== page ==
Treatment of Autoimmune Thrombocytopenia (AITP)
Platelets are particles found along with red and white blood cells in the blood that play a role in the process of blood clotting. Disorders affecting the platelets can lower the amount of platelets in the blood and put patients at risk of bleeding. The condition of low platelets is referred to as thrombocytopenia.
Thrombocytopenia can be associated with a variety of diseases including cancer, leukemia, tuberculosis, or as a result of an autoimmune reaction. Autoimmune reactions are disorders in which the normal immune system begins attacking itself. Autoimmune thrombocytopenia (AITP) is a disorder of low blood platelet counts in which platelets are destroyed by antibodies produced by the immune system.
Unfortunately, many patients with AITP do not respond to standard treatments for thrombocytopenia. Cyclophosphamide is a drug that works to suppress the activity of the immune system. Researchers believe that combining this drug with transplanted rescued blood stem cells may provide effective treatment for AITP.
The purpose of this study is to explore the affordability and safety of this therapy for the treatment of AITP. The effectiveness of the therapy will be measured by the number of patients whose platelet levels rise greater than 100,000/m3.
If this treatment approach appears affordable, this study will form the basis for a larger study to compare alternate treatment approaches.
|Autoimmune Disease Autoimmune Hemolytic Anemia Thrombocytopenia||Device: Isolex 300i||Phase 1|
|Study Design:||Allocation: Non-Randomized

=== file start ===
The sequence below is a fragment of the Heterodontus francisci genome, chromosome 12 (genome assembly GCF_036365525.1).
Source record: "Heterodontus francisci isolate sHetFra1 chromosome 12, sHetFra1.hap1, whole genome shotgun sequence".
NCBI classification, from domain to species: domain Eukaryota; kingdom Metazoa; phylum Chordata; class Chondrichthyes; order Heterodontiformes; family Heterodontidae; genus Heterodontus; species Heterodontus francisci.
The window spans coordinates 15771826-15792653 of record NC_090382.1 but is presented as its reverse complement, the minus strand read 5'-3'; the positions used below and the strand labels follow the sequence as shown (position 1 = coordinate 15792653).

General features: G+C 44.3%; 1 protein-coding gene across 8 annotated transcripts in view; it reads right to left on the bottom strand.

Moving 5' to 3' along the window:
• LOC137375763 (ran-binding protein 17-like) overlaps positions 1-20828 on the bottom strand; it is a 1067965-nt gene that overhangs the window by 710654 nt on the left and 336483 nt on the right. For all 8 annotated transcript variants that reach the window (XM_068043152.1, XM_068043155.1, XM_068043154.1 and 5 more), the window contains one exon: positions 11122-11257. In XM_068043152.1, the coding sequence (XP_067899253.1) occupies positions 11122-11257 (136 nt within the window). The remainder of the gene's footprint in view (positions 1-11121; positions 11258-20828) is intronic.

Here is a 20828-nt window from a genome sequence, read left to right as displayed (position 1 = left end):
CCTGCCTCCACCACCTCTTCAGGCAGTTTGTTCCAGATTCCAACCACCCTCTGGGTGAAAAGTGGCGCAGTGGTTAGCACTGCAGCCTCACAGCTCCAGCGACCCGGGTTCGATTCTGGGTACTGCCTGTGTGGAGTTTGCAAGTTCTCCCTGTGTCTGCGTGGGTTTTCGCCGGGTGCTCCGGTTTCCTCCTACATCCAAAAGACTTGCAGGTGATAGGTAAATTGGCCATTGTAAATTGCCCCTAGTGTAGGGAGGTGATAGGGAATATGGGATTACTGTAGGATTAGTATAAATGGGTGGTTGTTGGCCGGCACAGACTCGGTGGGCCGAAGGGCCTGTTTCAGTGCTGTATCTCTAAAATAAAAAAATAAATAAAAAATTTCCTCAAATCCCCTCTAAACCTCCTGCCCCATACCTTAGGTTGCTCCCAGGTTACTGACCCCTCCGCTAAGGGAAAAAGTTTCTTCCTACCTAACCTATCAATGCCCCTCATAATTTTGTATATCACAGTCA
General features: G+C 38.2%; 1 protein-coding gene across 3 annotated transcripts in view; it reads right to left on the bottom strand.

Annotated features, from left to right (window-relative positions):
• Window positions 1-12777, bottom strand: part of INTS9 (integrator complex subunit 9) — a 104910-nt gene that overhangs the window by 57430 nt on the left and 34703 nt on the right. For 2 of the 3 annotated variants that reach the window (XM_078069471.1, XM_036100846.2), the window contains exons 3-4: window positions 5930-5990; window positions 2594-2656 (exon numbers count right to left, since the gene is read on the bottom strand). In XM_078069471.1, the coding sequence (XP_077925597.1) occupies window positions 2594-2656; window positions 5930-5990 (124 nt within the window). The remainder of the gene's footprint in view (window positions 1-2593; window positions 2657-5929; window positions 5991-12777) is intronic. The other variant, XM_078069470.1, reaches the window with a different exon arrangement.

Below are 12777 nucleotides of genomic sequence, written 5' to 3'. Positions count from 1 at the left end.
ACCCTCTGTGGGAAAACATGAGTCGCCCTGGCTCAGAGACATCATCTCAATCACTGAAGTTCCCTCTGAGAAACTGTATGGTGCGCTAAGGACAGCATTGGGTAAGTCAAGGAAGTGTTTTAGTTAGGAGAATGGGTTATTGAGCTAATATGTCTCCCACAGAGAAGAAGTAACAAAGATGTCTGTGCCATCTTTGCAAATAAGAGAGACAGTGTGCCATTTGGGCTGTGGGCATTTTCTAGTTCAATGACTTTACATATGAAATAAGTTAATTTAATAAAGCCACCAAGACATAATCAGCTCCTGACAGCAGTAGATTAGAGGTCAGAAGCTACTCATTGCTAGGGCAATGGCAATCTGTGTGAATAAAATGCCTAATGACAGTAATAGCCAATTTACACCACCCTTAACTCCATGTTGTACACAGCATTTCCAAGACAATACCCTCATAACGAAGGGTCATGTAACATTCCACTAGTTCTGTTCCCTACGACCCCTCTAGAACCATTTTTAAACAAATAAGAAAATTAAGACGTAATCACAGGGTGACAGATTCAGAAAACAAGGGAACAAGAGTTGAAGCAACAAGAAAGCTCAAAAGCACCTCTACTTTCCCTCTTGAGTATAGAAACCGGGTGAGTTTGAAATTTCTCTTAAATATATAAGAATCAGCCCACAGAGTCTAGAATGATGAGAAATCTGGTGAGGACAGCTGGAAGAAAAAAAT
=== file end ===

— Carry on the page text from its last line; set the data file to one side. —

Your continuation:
Masking: No masking
Primary Purpose: Treatment
|Official Title:||High-Dose Cyclophosphamide With CD34+ Selected Autologous Hematopoietic Cell Support for Treatment of Refractory Chronic Autoimmune Thrombocytopenia|
|Study Start Date:||July 21, 1997|
|Study Completion Date:||June 11, 2009|
Autoimmune Thrombocytopenia (AITP) is a disorder of low blood platelet counts in which platelet destruction is caused by antiplatelet autoantibodies. A large proportion of patients with chronic AITP are refractory to standard therapies including corticosteroids, immune globulin and splenectomy. Cyclophosphamide is a cytotoxic immunosuppressive agent which may induce durable remissions of refractory autoimmune diseases. High-dose cyclophosphamide with peripheral blood stem cell (PBPC) rescue has been proposed as a potential definitive therapy for AITP; however, the infusion of autoreactive lymphocytes could result in relapse. The use of PBPC depleted of T-lymphocytes could circumvent this limitation.
The purpose of this phase I/II study is to explore the feasibility and safety of this approach, and to seek preliminary evidence of effectiveness, of using high-dose cyclophosphamide (50 mg/kg/day x 4) followed by infusion of autologous PBPC enriched for CD34+ cells (concomitantly depleted of CD3+ cells) for the treatment of patients with refractory AITP. Safety/feasibility parameters to be examined will include the ability to mobilize, harvest and purify sufficient PBPC to yield greater than 2 x 10(6) CD34+ cells/kg; symptomatic acceptability and hematologic toxicities of the mobilization regimen (filgrastim 10 micrograms/kg/day IV); tolerability of the leukapheresis procedure, including the central line placement and maintenance; depth and duration of blood cell nadirs following chemotherapy; peritransplant bleeding episodes and transfusion requirements; episodes of febrile neutropenia, culture-proven infections and antibiotic usage. Effectiveness will be gauged by the rapidity and number of patients to achieve complete remission (platelet count greater than 100,000/mm(3) and partial remission (platelet count greater than 50,000/mm(3) or doubling of the platelet count with resolution of bleeding episodes). Ancillary evidence of therapeutic effect will be sought by examining changes in titers of platelet surface glycoprotein antibodies. In addition, alterations in T-lymphocyte subsets will be examined by flow cytometry. If this treatment approach appears feasible, this study will form the basis for a larger trial to compare alternate treatment approaches.
Please refer to this study by its ClinicalTrials.gov identifier: NCT00001630
|United States, Maryland|
|National Institutes of Health Clinical Center, 9000 Rockville Pike|
|Bethesda, Maryland, United States, 20892|